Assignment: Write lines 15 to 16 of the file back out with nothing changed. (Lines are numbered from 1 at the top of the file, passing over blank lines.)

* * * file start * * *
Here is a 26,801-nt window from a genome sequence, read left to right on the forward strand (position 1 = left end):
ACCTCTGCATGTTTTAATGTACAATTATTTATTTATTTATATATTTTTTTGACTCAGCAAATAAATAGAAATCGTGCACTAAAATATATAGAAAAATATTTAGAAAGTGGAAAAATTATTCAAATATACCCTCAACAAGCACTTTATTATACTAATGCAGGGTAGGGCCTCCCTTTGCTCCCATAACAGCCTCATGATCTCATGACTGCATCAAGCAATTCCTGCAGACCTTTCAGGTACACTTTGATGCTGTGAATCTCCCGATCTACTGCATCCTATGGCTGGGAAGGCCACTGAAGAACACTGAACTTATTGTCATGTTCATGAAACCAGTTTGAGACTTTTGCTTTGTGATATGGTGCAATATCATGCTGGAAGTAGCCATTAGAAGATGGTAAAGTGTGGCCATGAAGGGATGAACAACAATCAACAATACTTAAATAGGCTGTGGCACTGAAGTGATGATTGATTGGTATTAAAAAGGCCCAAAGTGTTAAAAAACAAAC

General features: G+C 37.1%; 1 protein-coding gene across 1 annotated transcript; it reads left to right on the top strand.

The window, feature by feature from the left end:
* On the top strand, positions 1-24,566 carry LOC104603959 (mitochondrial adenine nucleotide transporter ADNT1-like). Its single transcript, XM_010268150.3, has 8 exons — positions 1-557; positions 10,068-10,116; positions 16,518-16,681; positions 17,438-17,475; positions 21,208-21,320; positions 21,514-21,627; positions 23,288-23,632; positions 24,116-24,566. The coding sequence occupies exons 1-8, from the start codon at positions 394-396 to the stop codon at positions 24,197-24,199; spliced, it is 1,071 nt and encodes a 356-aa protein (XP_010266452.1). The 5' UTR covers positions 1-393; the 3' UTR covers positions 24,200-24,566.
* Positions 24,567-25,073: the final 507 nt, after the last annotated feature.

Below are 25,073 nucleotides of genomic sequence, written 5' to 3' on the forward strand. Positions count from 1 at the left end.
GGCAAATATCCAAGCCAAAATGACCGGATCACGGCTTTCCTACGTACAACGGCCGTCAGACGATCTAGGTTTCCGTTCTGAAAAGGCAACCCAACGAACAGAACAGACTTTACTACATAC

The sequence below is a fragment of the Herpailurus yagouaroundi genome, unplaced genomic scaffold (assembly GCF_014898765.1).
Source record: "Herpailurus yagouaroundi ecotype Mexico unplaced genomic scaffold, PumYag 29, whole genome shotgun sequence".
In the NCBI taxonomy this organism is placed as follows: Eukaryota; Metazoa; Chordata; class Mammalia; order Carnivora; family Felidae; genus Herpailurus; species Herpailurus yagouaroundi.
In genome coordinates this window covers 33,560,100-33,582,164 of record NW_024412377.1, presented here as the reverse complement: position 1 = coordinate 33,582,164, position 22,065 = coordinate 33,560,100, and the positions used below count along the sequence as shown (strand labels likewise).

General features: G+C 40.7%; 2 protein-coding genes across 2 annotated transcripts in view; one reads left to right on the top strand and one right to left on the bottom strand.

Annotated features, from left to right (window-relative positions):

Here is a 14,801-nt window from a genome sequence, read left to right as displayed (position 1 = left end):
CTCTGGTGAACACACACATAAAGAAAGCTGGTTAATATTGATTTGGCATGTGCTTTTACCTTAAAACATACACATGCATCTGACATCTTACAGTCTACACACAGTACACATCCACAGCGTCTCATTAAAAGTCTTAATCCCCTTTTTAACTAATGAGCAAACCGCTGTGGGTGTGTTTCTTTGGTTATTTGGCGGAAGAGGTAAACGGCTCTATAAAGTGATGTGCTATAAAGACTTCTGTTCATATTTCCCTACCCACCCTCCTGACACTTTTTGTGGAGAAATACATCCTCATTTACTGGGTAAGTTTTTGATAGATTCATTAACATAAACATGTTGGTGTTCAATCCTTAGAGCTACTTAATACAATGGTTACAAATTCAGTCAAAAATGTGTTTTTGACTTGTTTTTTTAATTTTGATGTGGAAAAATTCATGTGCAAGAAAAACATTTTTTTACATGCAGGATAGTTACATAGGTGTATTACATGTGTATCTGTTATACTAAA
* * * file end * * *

Here is a 14,801-nt window from a genome sequence, read left to right as displayed (position 1 = left end):
CTCTGGTGAACACACACATAAAGAAAGCTGGTTAATATTGATTTGGCATGTGCTTTTACCTTAAAACATACACATGCATCTGACATCTTACAGTCTACACACAGTACACATCCACAGCGTCTCATTAAAAGTCTTAATCCCCTTTTTAACTAATGAGCAAACCGCTGTGGGTGTGTTTCTTTGGTTATTTGGCGGAAGAGGTAAACGGCTCTATAAAGTGATGTGCTATAAAGACTTCTGTTCATATTTCCCTACCCACCCTCCTGACACTTTTTGTGGAGAAATACATCCTCATTTACTGGGTAAGTTTTTGATAGATTCATTAACATAAACATGTTGGTGTTCAATCCTTAGAGCTACTTAATACAATGGTTACAAATTCAGTCAAAAATGTGTTTTTGACTTGTTTTTTTAATTTTGATGTGGAAAAATTCATGTGCAAGAAAAACATTTTTTTACATGCAGGATAGTTACATAGGTGTATTACATGTGTATCTGTTATACTAAA